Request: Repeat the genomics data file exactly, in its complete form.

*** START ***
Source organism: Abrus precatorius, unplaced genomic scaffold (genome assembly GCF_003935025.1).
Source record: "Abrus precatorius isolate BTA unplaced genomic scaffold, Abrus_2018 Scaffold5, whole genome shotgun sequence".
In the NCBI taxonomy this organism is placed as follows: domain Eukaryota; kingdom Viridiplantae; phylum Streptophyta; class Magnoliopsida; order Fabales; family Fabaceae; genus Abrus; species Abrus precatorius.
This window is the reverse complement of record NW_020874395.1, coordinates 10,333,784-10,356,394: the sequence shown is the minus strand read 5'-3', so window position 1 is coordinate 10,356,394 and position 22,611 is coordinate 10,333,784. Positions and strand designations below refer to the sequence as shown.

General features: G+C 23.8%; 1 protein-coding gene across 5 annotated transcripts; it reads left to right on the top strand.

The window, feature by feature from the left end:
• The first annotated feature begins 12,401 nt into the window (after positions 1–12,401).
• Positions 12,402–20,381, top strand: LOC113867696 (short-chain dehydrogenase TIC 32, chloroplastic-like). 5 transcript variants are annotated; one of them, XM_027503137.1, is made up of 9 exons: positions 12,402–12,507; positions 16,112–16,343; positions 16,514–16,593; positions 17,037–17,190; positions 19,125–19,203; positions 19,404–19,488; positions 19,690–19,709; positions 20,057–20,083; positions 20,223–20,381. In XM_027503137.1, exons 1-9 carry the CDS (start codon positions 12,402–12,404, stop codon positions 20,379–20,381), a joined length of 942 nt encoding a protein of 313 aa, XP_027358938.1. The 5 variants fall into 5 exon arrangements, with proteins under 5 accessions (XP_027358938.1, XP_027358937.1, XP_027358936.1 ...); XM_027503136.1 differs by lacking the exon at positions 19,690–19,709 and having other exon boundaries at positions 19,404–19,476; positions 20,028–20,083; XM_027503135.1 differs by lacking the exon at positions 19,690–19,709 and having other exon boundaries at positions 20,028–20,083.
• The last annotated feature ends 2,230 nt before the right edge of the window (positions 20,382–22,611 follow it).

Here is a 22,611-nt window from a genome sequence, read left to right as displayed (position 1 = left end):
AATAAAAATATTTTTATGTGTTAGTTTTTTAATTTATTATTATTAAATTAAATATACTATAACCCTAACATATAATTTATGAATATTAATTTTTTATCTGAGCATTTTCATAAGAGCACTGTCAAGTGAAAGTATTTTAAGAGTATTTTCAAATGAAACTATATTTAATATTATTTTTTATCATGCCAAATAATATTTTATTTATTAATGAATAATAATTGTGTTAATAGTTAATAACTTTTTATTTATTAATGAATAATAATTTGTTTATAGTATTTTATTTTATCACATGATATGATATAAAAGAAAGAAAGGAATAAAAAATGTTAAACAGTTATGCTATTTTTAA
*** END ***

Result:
Source organism: Abrus precatorius, unplaced genomic scaffold (genome assembly GCF_003935025.1).
Source record: "Abrus precatorius isolate BTA unplaced genomic scaffold, Abrus_2018 Scaffold5, whole genome shotgun sequence".
In the NCBI taxonomy this organism is placed as follows: domain Eukaryota; kingdom Viridiplantae; phylum Streptophyta; class Magnoliopsida; order Fabales; family Fabaceae; genus Abrus; species Abrus precatorius.
This window is the reverse complement of record NW_020874395.1, coordinates 10,333,784-10,356,394: the sequence shown is the minus strand read 5'-3', so window position 1 is coordinate 10,356,394 and position 22,611 is coordinate 10,333,784. Positions and strand designations below refer to the sequence as shown.

General features: G+C 23.8%; 1 protein-coding gene across 5 annotated transcripts; it reads left to right on the top strand.

The window, feature by feature from the left end:
• The first annotated feature begins 12,401 nt into the window (after positions 1–12,401).
• Positions 12,402–20,381, top strand: LOC113867696 (short-chain dehydrogenase TIC 32, chloroplastic-like). 5 transcript variants are annotated; one of them, XM_027503137.1, is made up of 9 exons: positions 12,402–12,507; positions 16,112–16,343; positions 16,514–16,593; positions 17,037–17,190; positions 19,125–19,203; positions 19,404–19,488; positions 19,690–19,709; positions 20,057–20,083; positions 20,223–20,381. In XM_027503137.1, exons 1-9 carry the CDS (start codon positions 12,402–12,404, stop codon positions 20,379–20,381), a joined length of 942 nt encoding a protein of 313 aa, XP_027358938.1. The 5 variants fall into 5 exon arrangements, with proteins under 5 accessions (XP_027358938.1, XP_027358937.1, XP_027358936.1 ...); XM_027503136.1 differs by lacking the exon at positions 19,690–19,709 and having other exon boundaries at positions 19,404–19,476; positions 20,028–20,083; XM_027503135.1 differs by lacking the exon at positions 19,690–19,709 and having other exon boundaries at positions 20,028–20,083.
• The last annotated feature ends 2,230 nt before the right edge of the window (positions 20,382–22,611 follow it).

Here is a 22,611-nt window from a genome sequence, read left to right as displayed (position 1 = left end):
AATAAAAATATTTTTATGTGTTAGTTTTTTAATTTATTATTATTAAATTAAATATACTATAACCCTAACATATAATTTATGAATATTAATTTTTTATCTGAGCATTTTCATAAGAGCACTGTCAAGTGAAAGTATTTTAAGAGTATTTTCAAATGAAACTATATTTAATATTATTTTTTATCATGCCAAATAATATTTTATTTATTAATGAATAATAATTGTGTTAATAGTTAATAACTTTTTATTTATTAATGAATAATAATTTGTTTATAGTATTTTATTTTATCACATGATATGATATAAAAGAAAGAAAGGAATAAAAAATGTTAAACAGTTATGCTATTTTTAA